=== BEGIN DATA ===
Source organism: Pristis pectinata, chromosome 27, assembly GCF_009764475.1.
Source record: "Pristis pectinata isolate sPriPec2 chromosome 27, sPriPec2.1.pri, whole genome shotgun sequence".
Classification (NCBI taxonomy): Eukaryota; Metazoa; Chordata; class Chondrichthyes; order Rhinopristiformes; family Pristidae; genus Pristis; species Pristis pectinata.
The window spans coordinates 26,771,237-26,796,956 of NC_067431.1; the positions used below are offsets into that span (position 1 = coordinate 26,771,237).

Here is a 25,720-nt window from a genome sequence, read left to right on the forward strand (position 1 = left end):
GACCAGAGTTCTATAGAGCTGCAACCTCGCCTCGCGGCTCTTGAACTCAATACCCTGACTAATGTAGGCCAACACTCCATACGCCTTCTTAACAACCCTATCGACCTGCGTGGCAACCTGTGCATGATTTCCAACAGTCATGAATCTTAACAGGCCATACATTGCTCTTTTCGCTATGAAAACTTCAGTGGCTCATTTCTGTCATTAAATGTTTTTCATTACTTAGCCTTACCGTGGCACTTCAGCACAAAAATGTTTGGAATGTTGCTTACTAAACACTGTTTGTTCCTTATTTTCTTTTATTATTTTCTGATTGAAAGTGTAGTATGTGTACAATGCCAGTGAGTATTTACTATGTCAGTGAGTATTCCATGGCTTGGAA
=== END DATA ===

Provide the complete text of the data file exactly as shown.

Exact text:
Source organism: Pristis pectinata, chromosome 27, assembly GCF_009764475.1.
Source record: "Pristis pectinata isolate sPriPec2 chromosome 27, sPriPec2.1.pri, whole genome shotgun sequence".
Classification (NCBI taxonomy): Eukaryota; Metazoa; Chordata; class Chondrichthyes; order Rhinopristiformes; family Pristidae; genus Pristis; species Pristis pectinata.
The window spans coordinates 26,771,237-26,796,956 of NC_067431.1; the positions used below are offsets into that span (position 1 = coordinate 26,771,237).

Here is a 25,720-nt window from a genome sequence, read left to right on the forward strand (position 1 = left end):
GACCAGAGTTCTATAGAGCTGCAACCTCGCCTCGCGGCTCTTGAACTCAATACCCTGACTAATGTAGGCCAACACTCCATACGCCTTCTTAACAACCCTATCGACCTGCGTGGCAACCTGTGCATGATTTCCAACAGTCATGAATCTTAACAGGCCATACATTGCTCTTTTCGCTATGAAAACTTCAGTGGCTCATTTCTGTCATTAAATGTTTTTCATTACTTAGCCTTACCGTGGCACTTCAGCACAAAAATGTTTGGAATGTTGCTTACTAAACACTGTTTGTTCCTTATTTTCTTTTATTATTTTCTGATTGAAAGTGTAGTATGTGTACAATGCCAGTGAGTATTTACTATGTCAGTGAGTATTCCATGGCTTGGAA